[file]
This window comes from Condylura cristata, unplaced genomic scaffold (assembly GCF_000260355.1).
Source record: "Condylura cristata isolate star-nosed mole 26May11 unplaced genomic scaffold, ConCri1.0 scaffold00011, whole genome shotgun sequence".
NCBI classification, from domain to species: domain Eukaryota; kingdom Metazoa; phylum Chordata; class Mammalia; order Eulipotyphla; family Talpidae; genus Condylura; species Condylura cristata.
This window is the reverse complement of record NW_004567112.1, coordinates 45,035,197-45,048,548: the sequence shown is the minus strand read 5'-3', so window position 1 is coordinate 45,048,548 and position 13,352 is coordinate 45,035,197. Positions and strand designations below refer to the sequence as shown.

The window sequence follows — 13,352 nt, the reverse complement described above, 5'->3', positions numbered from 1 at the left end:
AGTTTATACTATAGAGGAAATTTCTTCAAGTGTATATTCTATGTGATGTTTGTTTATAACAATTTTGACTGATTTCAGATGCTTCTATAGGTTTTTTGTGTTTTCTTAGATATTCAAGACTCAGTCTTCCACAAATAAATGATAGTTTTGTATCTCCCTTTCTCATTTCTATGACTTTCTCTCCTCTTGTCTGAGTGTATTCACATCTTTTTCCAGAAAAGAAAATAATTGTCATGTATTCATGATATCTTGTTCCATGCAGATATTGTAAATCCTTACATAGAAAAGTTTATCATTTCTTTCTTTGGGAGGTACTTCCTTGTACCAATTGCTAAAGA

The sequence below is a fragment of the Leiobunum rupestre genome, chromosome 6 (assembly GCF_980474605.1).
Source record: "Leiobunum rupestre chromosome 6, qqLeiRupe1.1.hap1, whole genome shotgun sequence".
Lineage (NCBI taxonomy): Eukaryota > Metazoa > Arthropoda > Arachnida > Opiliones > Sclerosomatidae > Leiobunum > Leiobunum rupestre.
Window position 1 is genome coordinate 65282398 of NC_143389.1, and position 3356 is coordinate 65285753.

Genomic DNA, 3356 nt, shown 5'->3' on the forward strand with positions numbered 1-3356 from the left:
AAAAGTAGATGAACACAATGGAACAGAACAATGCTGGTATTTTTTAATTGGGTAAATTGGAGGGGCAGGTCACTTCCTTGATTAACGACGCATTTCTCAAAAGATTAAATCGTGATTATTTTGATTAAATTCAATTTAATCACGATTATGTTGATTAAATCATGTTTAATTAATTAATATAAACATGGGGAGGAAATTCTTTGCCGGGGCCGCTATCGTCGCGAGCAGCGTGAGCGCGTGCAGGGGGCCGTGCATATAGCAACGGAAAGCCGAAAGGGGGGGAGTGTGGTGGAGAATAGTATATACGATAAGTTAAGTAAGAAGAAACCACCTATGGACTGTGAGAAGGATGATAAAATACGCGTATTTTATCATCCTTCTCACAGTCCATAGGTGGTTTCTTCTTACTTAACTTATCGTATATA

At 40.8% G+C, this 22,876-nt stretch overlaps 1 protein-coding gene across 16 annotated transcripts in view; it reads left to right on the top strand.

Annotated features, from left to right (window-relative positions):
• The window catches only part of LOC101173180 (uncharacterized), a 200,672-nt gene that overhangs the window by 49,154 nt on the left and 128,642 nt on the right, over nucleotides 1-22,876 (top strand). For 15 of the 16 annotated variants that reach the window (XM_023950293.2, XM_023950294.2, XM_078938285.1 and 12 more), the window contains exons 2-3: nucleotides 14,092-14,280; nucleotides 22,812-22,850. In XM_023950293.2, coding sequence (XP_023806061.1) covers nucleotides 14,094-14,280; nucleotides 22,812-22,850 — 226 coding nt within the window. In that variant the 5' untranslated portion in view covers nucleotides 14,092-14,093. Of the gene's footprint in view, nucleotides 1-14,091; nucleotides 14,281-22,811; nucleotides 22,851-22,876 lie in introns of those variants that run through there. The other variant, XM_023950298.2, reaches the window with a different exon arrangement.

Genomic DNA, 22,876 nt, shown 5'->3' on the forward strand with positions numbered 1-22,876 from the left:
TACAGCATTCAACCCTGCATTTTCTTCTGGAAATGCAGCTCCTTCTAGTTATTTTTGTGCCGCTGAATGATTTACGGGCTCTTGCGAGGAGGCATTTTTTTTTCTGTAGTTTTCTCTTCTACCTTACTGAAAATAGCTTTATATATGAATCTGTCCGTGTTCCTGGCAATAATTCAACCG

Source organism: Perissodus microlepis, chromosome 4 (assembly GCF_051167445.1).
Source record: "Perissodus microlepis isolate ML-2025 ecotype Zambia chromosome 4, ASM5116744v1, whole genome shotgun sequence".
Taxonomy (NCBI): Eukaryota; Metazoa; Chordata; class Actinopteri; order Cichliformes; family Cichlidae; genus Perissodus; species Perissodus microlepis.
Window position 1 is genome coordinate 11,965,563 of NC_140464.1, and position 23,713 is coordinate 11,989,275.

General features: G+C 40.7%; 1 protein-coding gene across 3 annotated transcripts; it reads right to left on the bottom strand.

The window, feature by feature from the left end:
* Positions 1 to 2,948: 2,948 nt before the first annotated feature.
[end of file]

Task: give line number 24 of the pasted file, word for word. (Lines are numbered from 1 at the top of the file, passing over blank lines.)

* Positions 1 to 2,948: 2,948 nt before the first annotated feature.